Why Glomming May be Bad for Your Author-Reader Relationship

Or, Three Things I Learned From Library Thing

I just started setting up my Library Thing library. Gosh that’s fun!

Unfortunately, my blogging platform will not allow me to put that neato set of book covers in my sidebar (grrrrr….), so I had to do it in the makeshift way you see below and to the right. But you can click on the link and check out what else I’ve read in the past 18 months of romance insanity (although I’m not finished setting it up yet).

The process of entering my reads all at once made a few details about my reading habits show up that I normally wouldn’t have noticed. For one thing, when the hell did I read all of those Sherrilyn Kenyon books? I mean, I’ve read 7. Seven! That’s more than any other author, even authors I absolutely adore like Loretta Chase and Jennifer Crusie!

For another, I am pretty fickle. I clearly have no compulsive need to start a series at the beginning or to read it straight through. Kresley Cole’s paranormals? I’ve read books 1, 3, 4 and 5. Nalini Singh’s Psy/changeling series? Books 1, 2, and 4. I’ll read the first and third books in a trilogy, and not in that order. Or, as in JR Ward’s Black Dagger Brotherhood or Diana Gabaldon’s Outlander saga, I’ll trail off in the middle of the series and never return to it.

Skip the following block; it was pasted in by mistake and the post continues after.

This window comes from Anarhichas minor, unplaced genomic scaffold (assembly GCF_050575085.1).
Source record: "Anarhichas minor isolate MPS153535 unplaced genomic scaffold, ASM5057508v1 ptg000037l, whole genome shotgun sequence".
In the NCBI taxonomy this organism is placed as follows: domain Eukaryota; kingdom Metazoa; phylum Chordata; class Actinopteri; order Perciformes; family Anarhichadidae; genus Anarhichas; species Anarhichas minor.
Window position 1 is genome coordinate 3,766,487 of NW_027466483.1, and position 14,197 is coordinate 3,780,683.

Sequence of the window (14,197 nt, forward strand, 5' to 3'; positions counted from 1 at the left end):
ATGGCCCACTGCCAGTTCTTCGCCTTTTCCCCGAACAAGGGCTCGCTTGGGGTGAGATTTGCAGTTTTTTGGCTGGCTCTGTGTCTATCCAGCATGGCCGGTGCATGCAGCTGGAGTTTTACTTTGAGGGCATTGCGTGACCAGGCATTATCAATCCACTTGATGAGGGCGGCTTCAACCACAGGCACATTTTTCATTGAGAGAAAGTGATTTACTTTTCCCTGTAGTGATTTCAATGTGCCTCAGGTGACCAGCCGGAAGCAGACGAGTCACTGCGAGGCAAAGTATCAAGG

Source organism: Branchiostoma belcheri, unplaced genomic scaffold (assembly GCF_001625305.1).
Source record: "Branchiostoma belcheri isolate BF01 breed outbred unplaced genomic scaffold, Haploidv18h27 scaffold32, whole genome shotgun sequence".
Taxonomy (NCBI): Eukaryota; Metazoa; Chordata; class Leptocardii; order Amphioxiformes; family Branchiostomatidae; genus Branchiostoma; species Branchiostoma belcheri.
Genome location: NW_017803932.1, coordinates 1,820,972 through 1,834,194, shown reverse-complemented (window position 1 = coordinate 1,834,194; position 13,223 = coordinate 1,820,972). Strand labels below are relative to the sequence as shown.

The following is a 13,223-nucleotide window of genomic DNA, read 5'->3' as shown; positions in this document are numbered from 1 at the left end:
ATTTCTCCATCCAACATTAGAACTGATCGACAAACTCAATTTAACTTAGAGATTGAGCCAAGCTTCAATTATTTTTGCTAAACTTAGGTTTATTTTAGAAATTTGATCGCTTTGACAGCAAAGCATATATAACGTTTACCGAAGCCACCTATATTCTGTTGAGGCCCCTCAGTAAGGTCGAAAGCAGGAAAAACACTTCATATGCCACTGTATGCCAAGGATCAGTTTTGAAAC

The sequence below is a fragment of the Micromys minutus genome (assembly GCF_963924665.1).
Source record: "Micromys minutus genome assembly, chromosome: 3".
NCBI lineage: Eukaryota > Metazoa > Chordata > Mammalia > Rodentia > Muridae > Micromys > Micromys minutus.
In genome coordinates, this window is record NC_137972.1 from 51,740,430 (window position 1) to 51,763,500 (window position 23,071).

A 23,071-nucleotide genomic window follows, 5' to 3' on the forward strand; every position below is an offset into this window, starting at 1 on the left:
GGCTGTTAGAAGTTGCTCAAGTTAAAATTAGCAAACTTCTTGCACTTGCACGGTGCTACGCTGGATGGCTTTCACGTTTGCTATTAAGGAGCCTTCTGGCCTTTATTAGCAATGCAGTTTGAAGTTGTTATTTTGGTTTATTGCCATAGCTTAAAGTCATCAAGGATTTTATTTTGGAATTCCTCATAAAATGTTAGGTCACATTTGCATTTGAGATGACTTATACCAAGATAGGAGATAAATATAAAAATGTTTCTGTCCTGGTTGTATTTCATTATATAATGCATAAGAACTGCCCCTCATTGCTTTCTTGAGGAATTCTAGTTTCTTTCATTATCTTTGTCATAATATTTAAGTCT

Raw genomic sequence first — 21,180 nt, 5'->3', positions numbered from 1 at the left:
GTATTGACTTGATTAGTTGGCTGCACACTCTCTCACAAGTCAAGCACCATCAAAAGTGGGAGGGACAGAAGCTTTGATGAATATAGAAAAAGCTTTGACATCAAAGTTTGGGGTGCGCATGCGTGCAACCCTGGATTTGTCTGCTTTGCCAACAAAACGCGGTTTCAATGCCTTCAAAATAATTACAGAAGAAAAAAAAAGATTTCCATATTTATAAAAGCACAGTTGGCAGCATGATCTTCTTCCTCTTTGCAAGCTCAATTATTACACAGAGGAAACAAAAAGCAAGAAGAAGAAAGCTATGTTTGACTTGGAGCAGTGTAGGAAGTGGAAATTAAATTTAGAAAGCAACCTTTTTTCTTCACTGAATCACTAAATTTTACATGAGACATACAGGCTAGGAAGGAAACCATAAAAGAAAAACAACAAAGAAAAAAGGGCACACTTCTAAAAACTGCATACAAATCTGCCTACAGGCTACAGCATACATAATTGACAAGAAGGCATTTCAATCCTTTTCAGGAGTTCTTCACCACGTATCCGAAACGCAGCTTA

But here’s the most surprising thing: glomming is apparently not good for my relationship with an author. I was inputting books and thinking back to how much I liked them. The first Crusie books I read were Bet Me and Welcome to Temptation and I loved both of them. But then I glommed her, and my affection for each book I read diminished slightly, until the last two (Don’t Look Down and Crazy For You) were DNFs. The same thing happened with Julia Quinn’s Bridgertons, and with Susan Elizabeth Phillips. By the time I got to SEP’s Breathing Room, I had read 4 or 5 of her other books, and I was just SEP’ed out. I have Natural Born Charmer in my TBR pile but no idea when or if I will get to it.

Why is this? Possibly it has a lot to do with the fact that I read the best books first, based on reviews and the AAR’s top 100, for example.